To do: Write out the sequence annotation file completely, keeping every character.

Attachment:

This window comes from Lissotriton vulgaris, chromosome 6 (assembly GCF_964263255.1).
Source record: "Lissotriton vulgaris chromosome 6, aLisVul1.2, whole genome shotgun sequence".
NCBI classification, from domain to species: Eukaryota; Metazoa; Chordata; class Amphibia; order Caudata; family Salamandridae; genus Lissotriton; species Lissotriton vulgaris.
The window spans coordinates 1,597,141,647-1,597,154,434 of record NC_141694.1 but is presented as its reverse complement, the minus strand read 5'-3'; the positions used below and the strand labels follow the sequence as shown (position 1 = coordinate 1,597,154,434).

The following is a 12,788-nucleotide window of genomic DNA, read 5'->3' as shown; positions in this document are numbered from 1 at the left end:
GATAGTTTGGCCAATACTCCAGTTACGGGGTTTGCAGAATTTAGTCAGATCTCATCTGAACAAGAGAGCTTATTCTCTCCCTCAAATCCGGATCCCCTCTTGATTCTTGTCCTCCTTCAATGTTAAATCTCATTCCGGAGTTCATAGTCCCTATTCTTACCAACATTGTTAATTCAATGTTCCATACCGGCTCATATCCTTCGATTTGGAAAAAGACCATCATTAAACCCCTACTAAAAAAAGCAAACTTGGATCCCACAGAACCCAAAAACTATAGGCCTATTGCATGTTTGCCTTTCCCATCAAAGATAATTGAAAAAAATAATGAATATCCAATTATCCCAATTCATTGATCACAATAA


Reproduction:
This window comes from Lissotriton vulgaris, chromosome 6 (assembly GCF_964263255.1).
Source record: "Lissotriton vulgaris chromosome 6, aLisVul1.2, whole genome shotgun sequence".
NCBI classification, from domain to species: Eukaryota; Metazoa; Chordata; class Amphibia; order Caudata; family Salamandridae; genus Lissotriton; species Lissotriton vulgaris.
The window spans coordinates 1,597,141,647-1,597,154,434 of record NC_141694.1 but is presented as its reverse complement, the minus strand read 5'-3'; the positions used below and the strand labels follow the sequence as shown (position 1 = coordinate 1,597,154,434).

The following is a 12,788-nucleotide window of genomic DNA, read 5'->3' as shown; positions in this document are numbered from 1 at the left end:
GATAGTTTGGCCAATACTCCAGTTACGGGGTTTGCAGAATTTAGTCAGATCTCATCTGAACAAGAGAGCTTATTCTCTCCCTCAAATCCGGATCCCCTCTTGATTCTTGTCCTCCTTCAATGTTAAATCTCATTCCGGAGTTCATAGTCCCTATTCTTACCAACATTGTTAATTCAATGTTCCATACCGGCTCATATCCTTCGATTTGGAAAAAGACCATCATTAAACCCCTACTAAAAAAAGCAAACTTGGATCCCACAGAACCCAAAAACTATAGGCCTATTGCATGTTTGCCTTTCCCATCAAAGATAATTGAAAAAAATAATGAATATCCAATTATCCCAATTCATTGATCACAATAA